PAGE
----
- Check out Checklist identifying length & type of tenancy, indicating if signs odours or pets were detected during the inspection
- A good Check Out report will also bring into landlords attention maintenance issues
Types of deposit deductions
- Deductions for rental and utility arrears
- Deductions for cleaning
- Deductions for damages
- Deductions for items removals ( redundant items left behind by tenants)
- Deductions for item replacement (missing item)
- Deductions for removal ( & made good) of unauthorised instalments
- Deductions for maintenance if caused by ill treating property goods (e.g clogged dishwasher)
- Deductions for neglected garden maintenance
Types of damages
- Damage due negligence ( e.g. neglected leak, burn marks to carpet )
- Excessive wear & tear ( e.g. grubby walls)
- Aesthetic damage (e.g. light chips, light dents)
- Functional damage (e.g. broken drawer, broken lock)
- Damage caused by a pet ( e.g. pulled threats to carpet, tear to curtain)
- Damage caused by using inappropriate cleaning products ( e.g. stained chrome fittings, bleach marks)
- Damage caused by inappropriate life style (e.g mildew caused by lack of ventilation)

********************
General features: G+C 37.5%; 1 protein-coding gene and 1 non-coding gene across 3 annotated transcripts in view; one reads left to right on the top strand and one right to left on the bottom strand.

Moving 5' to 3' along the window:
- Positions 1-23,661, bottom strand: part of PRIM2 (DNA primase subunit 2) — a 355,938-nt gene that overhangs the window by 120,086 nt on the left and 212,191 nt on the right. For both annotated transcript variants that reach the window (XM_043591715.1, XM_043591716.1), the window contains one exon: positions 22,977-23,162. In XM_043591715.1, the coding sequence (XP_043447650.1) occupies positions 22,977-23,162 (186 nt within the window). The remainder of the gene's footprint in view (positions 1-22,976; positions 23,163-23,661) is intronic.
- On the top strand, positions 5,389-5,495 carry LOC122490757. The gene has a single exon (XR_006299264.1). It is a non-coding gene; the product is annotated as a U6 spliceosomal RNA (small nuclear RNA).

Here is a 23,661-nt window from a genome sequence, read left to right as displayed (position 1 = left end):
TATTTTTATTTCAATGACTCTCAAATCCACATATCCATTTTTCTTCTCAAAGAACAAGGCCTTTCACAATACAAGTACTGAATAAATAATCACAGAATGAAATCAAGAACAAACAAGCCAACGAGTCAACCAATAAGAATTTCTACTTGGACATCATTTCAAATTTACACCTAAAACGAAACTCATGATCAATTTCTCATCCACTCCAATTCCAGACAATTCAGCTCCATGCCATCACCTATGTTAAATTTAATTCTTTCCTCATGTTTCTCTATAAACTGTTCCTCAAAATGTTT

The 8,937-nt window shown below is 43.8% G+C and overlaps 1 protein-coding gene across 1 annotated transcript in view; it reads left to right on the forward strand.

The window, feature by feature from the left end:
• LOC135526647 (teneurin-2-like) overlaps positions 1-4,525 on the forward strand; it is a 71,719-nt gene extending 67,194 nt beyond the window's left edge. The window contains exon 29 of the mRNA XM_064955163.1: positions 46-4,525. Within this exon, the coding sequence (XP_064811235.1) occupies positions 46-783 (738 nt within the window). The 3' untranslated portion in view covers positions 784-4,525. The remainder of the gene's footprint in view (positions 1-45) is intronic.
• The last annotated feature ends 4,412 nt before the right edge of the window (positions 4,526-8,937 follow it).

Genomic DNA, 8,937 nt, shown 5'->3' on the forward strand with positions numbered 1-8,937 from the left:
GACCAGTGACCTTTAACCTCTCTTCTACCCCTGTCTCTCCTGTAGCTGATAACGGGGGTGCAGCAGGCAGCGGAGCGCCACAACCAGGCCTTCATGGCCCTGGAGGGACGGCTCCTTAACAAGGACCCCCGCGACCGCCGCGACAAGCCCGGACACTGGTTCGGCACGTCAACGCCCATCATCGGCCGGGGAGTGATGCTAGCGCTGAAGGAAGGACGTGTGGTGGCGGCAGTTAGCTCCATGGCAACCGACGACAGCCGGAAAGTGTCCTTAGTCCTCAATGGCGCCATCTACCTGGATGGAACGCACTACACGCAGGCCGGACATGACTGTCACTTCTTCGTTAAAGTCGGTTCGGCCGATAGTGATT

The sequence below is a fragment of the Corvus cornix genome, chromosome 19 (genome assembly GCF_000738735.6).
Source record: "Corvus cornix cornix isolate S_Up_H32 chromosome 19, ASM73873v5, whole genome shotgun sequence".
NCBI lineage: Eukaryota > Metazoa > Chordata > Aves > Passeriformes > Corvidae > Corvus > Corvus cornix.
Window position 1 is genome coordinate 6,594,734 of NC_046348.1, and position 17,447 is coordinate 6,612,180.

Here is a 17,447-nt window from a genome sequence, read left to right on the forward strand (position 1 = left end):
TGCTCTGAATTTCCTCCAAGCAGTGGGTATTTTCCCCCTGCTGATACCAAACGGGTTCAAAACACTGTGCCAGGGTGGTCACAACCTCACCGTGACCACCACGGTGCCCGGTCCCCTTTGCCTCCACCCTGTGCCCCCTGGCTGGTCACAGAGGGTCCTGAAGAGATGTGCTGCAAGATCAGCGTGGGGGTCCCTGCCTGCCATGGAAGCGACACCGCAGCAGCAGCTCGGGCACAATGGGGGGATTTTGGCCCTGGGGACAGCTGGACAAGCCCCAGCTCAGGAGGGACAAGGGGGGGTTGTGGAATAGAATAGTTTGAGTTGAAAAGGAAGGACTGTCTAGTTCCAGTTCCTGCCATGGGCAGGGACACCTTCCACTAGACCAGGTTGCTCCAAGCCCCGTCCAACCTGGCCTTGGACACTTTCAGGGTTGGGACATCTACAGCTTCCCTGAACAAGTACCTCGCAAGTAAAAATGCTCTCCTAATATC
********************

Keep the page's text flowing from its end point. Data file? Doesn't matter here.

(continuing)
- Accidental damage cause by other party ( e.g. leak from other property, damage by maintenance works). When damage is discovered, photos should be taken and the landlord or managing agent should be informed ASAP.
- Damage due a crime ( this type of damage should by not by charged to the tenant )
What is a reasonable compensation charge?
The compensation charge should be concluded with respect to the following:
- What can be cleaned should be cleaned ( including upholstery)
- What can be repaired should be repaired
- What is irreparably damaged or missing should be replaced or compensated for by an amount reflecting the remaining life span of the item
- The quality of the replacement item should match the quality of item being replaced
- Cleaning charges
- Deductions for light or deep cleaning if property wasn’t returned as clean as received.
- Deductions for stained upholstery steam clean or dry clean. This could be curtains, furnishings, mattresses, carpets, rugs or linen, cushions, throws etc.
- Deductions for a cleaning of an appliance such as professional oven clean.
- Gardening charges
- Deductions for maintenance of areas such as lawn, shrubs, patios – issues such as mowing, weeding, overgrown drainpipes, blocked drainpipes to be made good. Tenancy agreement should contain a clause on tenant responsibility for the garden maintenance.
- Redecoration charges
Deductions for plastering & redecorating of a wall where damage has occurred
- Damage charges
Deductions for damage are calculated according to the following formula considering multiple factors:
Example: Heavily stained natural fibre rug placed in lounge.
- The rug was purchased for £400 ( the cost of the item as new, reflecting its quality)
- The life span of the rug is 8 years ( expected use)
- The rug was in use for past 4 years ( age of the carpet)